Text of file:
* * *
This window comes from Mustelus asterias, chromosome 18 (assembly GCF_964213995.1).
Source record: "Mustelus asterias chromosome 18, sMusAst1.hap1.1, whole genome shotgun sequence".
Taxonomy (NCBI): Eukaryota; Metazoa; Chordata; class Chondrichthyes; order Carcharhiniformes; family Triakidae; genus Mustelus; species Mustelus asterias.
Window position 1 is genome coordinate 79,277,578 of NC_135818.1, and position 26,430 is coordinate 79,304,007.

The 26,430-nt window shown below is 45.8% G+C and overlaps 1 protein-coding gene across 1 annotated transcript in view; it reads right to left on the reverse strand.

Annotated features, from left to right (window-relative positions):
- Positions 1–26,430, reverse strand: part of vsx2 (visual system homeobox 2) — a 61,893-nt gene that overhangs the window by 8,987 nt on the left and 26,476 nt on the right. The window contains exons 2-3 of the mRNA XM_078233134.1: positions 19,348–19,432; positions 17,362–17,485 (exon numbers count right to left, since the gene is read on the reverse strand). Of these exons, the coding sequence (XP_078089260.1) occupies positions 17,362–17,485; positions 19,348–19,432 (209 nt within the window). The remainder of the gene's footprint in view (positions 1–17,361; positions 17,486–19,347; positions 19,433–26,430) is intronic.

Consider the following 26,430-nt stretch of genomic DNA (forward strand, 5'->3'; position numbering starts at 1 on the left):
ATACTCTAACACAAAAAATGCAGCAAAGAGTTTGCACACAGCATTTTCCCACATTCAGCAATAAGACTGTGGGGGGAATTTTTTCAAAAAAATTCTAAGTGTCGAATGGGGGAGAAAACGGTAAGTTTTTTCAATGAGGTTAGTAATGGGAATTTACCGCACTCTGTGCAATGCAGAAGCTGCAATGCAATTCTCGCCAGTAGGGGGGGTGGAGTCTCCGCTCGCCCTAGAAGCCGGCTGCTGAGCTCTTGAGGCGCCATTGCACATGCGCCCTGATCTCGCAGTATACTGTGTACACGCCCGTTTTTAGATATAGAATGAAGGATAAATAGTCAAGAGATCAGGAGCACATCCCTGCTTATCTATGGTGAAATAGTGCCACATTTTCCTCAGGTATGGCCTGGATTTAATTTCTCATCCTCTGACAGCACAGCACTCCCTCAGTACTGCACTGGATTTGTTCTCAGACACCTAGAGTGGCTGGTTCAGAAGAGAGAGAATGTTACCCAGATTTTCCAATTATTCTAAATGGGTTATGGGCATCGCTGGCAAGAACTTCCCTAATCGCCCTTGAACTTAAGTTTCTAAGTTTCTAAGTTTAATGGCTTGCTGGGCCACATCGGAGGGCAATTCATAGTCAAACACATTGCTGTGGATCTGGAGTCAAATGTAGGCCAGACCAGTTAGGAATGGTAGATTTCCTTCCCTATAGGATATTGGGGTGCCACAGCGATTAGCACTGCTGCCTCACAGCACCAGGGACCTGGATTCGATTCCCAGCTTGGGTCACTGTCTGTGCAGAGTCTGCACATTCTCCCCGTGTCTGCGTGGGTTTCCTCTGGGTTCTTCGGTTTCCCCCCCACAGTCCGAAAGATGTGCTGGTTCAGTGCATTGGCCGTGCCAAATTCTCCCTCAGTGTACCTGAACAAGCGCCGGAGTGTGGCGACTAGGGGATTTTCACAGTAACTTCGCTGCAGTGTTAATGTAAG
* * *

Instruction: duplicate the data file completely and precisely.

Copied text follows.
This window comes from Mustelus asterias, chromosome 18 (assembly GCF_964213995.1).
Source record: "Mustelus asterias chromosome 18, sMusAst1.hap1.1, whole genome shotgun sequence".
Taxonomy (NCBI): Eukaryota; Metazoa; Chordata; class Chondrichthyes; order Carcharhiniformes; family Triakidae; genus Mustelus; species Mustelus asterias.
Window position 1 is genome coordinate 79,277,578 of NC_135818.1, and position 26,430 is coordinate 79,304,007.

The 26,430-nt window shown below is 45.8% G+C and overlaps 1 protein-coding gene across 1 annotated transcript in view; it reads right to left on the reverse strand.

Annotated features, from left to right (window-relative positions):
- Positions 1–26,430, reverse strand: part of vsx2 (visual system homeobox 2) — a 61,893-nt gene that overhangs the window by 8,987 nt on the left and 26,476 nt on the right. The window contains exons 2-3 of the mRNA XM_078233134.1: positions 19,348–19,432; positions 17,362–17,485 (exon numbers count right to left, since the gene is read on the reverse strand). Of these exons, the coding sequence (XP_078089260.1) occupies positions 17,362–17,485; positions 19,348–19,432 (209 nt within the window). The remainder of the gene's footprint in view (positions 1–17,361; positions 17,486–19,347; positions 19,433–26,430) is intronic.

Consider the following 26,430-nt stretch of genomic DNA (forward strand, 5'->3'; position numbering starts at 1 on the left):
ATACTCTAACACAAAAAATGCAGCAAAGAGTTTGCACACAGCATTTTCCCACATTCAGCAATAAGACTGTGGGGGGAATTTTTTCAAAAAAATTCTAAGTGTCGAATGGGGGAGAAAACGGTAAGTTTTTTCAATGAGGTTAGTAATGGGAATTTACCGCACTCTGTGCAATGCAGAAGCTGCAATGCAATTCTCGCCAGTAGGGGGGGTGGAGTCTCCGCTCGCCCTAGAAGCCGGCTGCTGAGCTCTTGAGGCGCCATTGCACATGCGCCCTGATCTCGCAGTATACTGTGTACACGCCCGTTTTTAGATATAGAATGAAGGATAAATAGTCAAGAGATCAGGAGCACATCCCTGCTTATCTATGGTGAAATAGTGCCACATTTTCCTCAGGTATGGCCTGGATTTAATTTCTCATCCTCTGACAGCACAGCACTCCCTCAGTACTGCACTGGATTTGTTCTCAGACACCTAGAGTGGCTGGTTCAGAAGAGAGAGAATGTTACCCAGATTTTCCAATTATTCTAAATGGGTTATGGGCATCGCTGGCAAGAACTTCCCTAATCGCCCTTGAACTTAAGTTTCTAAGTTTCTAAGTTTAATGGCTTGCTGGGCCACATCGGAGGGCAATTCATAGTCAAACACATTGCTGTGGATCTGGAGTCAAATGTAGGCCAGACCAGTTAGGAATGGTAGATTTCCTTCCCTATAGGATATTGGGGTGCCACAGCGATTAGCACTGCTGCCTCACAGCACCAGGGACCTGGATTCGATTCCCAGCTTGGGTCACTGTCTGTGCAGAGTCTGCACATTCTCCCCGTGTCTGCGTGGGTTTCCTCTGGGTTCTTCGGTTTCCCCCCCACAGTCCGAAAGATGTGCTGGTTCAGTGCATTGGCCGTGCCAAATTCTCCCTCAGTGTACCTGAACAAGCGCCGGAGTGTGGCGACTAGGGGATTTTCACAGTAACTTCGCTGCAGTGTTAATGTAAG